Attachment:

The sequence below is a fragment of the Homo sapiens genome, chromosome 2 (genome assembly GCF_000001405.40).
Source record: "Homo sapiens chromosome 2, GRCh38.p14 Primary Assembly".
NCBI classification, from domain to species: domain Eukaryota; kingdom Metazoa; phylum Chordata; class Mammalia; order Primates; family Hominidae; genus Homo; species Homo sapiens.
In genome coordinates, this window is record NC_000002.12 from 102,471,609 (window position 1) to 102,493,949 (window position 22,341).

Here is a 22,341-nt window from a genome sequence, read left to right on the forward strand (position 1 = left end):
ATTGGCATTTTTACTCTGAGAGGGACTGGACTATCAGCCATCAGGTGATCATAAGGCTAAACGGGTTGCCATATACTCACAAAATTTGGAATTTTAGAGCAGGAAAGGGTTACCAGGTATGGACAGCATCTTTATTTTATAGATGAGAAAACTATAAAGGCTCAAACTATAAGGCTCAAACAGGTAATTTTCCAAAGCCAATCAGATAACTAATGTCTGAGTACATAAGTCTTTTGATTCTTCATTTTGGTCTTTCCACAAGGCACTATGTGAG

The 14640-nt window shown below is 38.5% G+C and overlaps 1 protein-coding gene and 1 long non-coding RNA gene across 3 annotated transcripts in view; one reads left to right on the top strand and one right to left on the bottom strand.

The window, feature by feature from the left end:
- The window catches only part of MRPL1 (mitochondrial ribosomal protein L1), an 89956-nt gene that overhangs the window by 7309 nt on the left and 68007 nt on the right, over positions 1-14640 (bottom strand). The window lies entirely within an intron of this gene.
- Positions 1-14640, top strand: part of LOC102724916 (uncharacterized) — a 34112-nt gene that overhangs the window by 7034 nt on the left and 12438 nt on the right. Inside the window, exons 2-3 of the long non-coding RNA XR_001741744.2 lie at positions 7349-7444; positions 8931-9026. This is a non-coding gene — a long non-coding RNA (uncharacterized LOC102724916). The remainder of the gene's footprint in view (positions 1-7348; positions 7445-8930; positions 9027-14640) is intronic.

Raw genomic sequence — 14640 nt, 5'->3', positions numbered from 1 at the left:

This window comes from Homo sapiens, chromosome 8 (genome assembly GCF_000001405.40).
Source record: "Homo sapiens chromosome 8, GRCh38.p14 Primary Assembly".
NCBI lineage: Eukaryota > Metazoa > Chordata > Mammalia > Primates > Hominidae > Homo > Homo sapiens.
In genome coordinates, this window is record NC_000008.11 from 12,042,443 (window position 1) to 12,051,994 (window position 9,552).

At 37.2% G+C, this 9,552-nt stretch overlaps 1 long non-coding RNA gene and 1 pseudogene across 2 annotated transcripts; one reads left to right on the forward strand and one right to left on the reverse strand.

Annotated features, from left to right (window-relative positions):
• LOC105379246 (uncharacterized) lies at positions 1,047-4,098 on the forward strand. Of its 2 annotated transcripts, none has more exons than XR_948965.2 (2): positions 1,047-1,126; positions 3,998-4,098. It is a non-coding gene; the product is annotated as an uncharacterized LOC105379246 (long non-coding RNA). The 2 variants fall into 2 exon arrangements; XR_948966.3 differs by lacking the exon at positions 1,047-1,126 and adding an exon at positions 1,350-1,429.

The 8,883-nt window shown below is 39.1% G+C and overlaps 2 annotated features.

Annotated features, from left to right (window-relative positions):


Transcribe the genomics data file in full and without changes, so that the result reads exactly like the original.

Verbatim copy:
The sequence below is a fragment of the Homo sapiens genome, chromosome 2 (genome assembly GCF_000001405.40).
Source record: "Homo sapiens chromosome 2, GRCh38.p14 Primary Assembly".
NCBI classification, from domain to species: domain Eukaryota; kingdom Metazoa; phylum Chordata; class Mammalia; order Primates; family Hominidae; genus Homo; species Homo sapiens.
In genome coordinates, this window is record NC_000002.12 from 102,471,609 (window position 1) to 102,493,949 (window position 22,341).

Here is a 22,341-nt window from a genome sequence, read left to right on the forward strand (position 1 = left end):
ATTGGCATTTTTACTCTGAGAGGGACTGGACTATCAGCCATCAGGTGATCATAAGGCTAAACGGGTTGCCATATACTCACAAAATTTGGAATTTTAGAGCAGGAAAGGGTTACCAGGTATGGACAGCATCTTTATTTTATAGATGAGAAAACTATAAAGGCTCAAACTATAAGGCTCAAACAGGTAATTTTCCAAAGCCAATCAGATAACTAATGTCTGAGTACATAAGTCTTTTGATTCTTCATTTTGGTCTTTCCACAAGGCACTATGTGAG

The 14640-nt window shown below is 38.5% G+C and overlaps 1 protein-coding gene and 1 long non-coding RNA gene across 3 annotated transcripts in view; one reads left to right on the top strand and one right to left on the bottom strand.

The window, feature by feature from the left end:
- The window catches only part of MRPL1 (mitochondrial ribosomal protein L1), an 89956-nt gene that overhangs the window by 7309 nt on the left and 68007 nt on the right, over positions 1-14640 (bottom strand). The window lies entirely within an intron of this gene.
- Positions 1-14640, top strand: part of LOC102724916 (uncharacterized) — a 34112-nt gene that overhangs the window by 7034 nt on the left and 12438 nt on the right. Inside the window, exons 2-3 of the long non-coding RNA XR_001741744.2 lie at positions 7349-7444; positions 8931-9026. This is a non-coding gene — a long non-coding RNA (uncharacterized LOC102724916). The remainder of the gene's footprint in view (positions 1-7348; positions 7445-8930; positions 9027-14640) is intronic.

Raw genomic sequence — 14640 nt, 5'->3', positions numbered from 1 at the left:

This window comes from Homo sapiens, chromosome 8 (genome assembly GCF_000001405.40).
Source record: "Homo sapiens chromosome 8, GRCh38.p14 Primary Assembly".
NCBI lineage: Eukaryota > Metazoa > Chordata > Mammalia > Primates > Hominidae > Homo > Homo sapiens.
In genome coordinates, this window is record NC_000008.11 from 12,042,443 (window position 1) to 12,051,994 (window position 9,552).

At 37.2% G+C, this 9,552-nt stretch overlaps 1 long non-coding RNA gene and 1 pseudogene across 2 annotated transcripts; one reads left to right on the forward strand and one right to left on the reverse strand.

Annotated features, from left to right (window-relative positions):
• LOC105379246 (uncharacterized) lies at positions 1,047-4,098 on the forward strand. Of its 2 annotated transcripts, none has more exons than XR_948965.2 (2): positions 1,047-1,126; positions 3,998-4,098. It is a non-coding gene; the product is annotated as an uncharacterized LOC105379246 (long non-coding RNA). The 2 variants fall into 2 exon arrangements; XR_948966.3 differs by lacking the exon at positions 1,047-1,126 and adding an exon at positions 1,350-1,429.

The 8,883-nt window shown below is 39.1% G+C and overlaps 2 annotated features.

Annotated features, from left to right (window-relative positions):